Piece description from the artist
This image was created at the Kansas City Royals 2015 World Series victory parade and rally November 3, 2015. Shot from the roof of Union Station Kansas City
I photographed the restoration of Union Station beginning in 1994 and finished that phase of my volunteer documentation of America’s second-largest train station in 1999. I have continued to shoot all aspects of the old depot as part of my volunteer contribution. My book Kansas City's Union Station: Reflections after 100 years was published in 2014.
From my long association with the station I can usually access any part of it, including the roof.
This particular day, November 3, 2015, photography was a bit more difficult because the pyrotechnic guys were set up to shoot off fireworks from the roof. The fire marshal was there as well. With the help of some great Union Station people we were able to convince him to give us five minutes to shoot if we promised to be off the roof before the fireworks began.
The rampart around the roof is about 12’ high, so a ladder was required to reach over the top. The only ladder that we could access in the allotted time was 8’. So in order to reach the top of the wall, we had to prop the bottom end against the A/C unit box and the top end against the rampart. My assistant, brother George Inman, stood on the bottom rung to stabilize it as I crawled up it and onto the ledge. As I pulled myself up and looked over the side at the literal sea of humanity, my jaw dropped and I am sure my eyes flew wide open. I may have uttered a profound profanity of discovery☺ By the time we got the ladder in position, I made my way to the top, and clutched my camera with my free hand, I only had time to made eight exposures. From those eight I picked four to stitch together to create the panoramic image. So the photograph was made under considerable pressure, both logistically and psychologically :)
Roy Inman's "Checkered photography career," as he refers to it, hints at the extensive variety of images he has created and the considerable amount of geography they represent. It all began shooting floods, fires and accidents in the wilds of Kansas City, Kansas decades ago. A time-lapse summary of his publications work would include: Photography for Time-Life publications, Ebony, The New York Times, General Electric, The Los Angeles Times, Smithsonian Magazine, The Washington Post, Better Homes and Gardens, Trains Magazine, American Artist, and more.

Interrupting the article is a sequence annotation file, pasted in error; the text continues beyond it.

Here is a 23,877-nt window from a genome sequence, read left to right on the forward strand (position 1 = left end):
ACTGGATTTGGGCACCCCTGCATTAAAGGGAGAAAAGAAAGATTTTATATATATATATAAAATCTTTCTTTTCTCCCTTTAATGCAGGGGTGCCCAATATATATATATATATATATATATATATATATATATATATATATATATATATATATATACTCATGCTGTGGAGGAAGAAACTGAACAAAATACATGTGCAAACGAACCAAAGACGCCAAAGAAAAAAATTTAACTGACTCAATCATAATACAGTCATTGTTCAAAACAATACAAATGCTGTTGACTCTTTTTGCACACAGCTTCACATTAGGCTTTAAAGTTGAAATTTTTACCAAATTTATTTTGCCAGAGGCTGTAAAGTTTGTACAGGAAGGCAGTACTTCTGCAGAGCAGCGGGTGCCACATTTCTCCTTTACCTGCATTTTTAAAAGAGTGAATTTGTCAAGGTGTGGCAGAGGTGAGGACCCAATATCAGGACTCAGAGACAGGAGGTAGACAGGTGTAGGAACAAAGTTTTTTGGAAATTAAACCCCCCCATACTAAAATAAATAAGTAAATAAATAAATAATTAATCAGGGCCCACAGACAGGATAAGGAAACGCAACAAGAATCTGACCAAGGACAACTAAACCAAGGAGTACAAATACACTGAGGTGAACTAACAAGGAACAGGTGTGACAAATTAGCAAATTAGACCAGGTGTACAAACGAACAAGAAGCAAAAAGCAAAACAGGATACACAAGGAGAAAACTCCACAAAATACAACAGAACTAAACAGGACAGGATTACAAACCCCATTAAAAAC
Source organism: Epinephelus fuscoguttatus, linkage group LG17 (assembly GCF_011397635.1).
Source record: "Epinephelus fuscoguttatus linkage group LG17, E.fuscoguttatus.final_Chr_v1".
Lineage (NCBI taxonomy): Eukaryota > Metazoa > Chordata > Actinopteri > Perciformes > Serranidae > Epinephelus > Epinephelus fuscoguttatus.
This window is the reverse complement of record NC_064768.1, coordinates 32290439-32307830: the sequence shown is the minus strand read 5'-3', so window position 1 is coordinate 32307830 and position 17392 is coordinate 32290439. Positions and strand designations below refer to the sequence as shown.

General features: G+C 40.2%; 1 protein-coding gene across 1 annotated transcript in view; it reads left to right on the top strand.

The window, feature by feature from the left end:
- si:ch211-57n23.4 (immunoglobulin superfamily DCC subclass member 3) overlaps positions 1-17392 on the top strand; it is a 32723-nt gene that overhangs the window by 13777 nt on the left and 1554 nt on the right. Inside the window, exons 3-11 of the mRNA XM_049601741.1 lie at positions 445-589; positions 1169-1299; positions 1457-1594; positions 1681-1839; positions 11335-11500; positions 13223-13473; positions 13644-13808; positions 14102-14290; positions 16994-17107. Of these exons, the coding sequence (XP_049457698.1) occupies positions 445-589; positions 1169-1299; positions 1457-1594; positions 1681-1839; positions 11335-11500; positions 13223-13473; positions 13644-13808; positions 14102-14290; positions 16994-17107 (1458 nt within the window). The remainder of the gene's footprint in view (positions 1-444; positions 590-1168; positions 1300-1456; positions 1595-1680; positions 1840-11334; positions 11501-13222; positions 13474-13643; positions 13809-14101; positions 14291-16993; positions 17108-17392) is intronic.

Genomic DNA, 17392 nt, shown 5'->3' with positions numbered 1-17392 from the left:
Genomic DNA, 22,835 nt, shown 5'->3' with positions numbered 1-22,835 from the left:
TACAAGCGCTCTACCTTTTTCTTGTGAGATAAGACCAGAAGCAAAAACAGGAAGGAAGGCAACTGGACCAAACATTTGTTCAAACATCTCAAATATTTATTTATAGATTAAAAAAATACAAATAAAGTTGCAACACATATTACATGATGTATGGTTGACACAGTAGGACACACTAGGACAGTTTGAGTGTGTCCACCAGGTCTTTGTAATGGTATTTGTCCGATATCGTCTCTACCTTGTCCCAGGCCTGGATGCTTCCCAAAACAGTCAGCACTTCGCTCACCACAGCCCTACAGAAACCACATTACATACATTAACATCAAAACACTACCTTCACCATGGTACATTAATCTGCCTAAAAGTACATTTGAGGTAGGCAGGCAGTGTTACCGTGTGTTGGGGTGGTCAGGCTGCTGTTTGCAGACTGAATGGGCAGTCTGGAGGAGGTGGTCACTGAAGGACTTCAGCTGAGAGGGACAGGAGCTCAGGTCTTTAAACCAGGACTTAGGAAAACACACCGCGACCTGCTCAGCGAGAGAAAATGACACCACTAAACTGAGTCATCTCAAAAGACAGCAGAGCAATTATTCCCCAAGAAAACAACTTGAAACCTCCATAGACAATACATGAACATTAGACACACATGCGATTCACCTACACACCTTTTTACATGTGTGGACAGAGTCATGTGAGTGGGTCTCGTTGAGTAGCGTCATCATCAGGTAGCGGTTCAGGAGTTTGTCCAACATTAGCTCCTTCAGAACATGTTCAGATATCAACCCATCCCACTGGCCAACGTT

Roy documented a "Day with the Goodyear Blimp" for the "Kansas City Star Sunday Magazine." It was a memorable assignment that provided him the opportunity to ride and actually drive the Goodyear Blimp! The Marine Amphib base on Coronado Island off the coast of California found him with a contingent of US Navy Seals, and another trip to the West coast was the jumping-off point for a junket with the USS Kansas City, and a helicopter airlift to board the USS Enterprise, America’s first nuclear-powered aircraft carrier. Another highlight was his five-year, 70,000-image documentation of the restoration of Union Station Kansas City, the second largest rail terminal in America, after New York's Grand Central Terminal. A couple of World Series', a Super Bowl, and a few Presidents later, Roy's focus shifted from documentary photography to the more interpretive side of image capture.
This new direction led him to collaborate with innovative, award-winning interior designer and empowerment author Kelle Katillac in the creation of two books: "House of Belief: Creating Your Personal Style," and "Kids' Sacred Places.” Roy has photographed entirely, or contributed to, more than a dozen books, and has photographed many calendars for the nationally-acclaimed Boelte-Hall printing company in Kansas City. His most recent books are: "City of Fountains: Kansas City’s Legacy of Beauty and Motion” and “Last Bite: 100 Simple Recipes from Kansas City’s Best Chefs and Cooks,” which featured food photography shot in a more simple, classic style than is typical.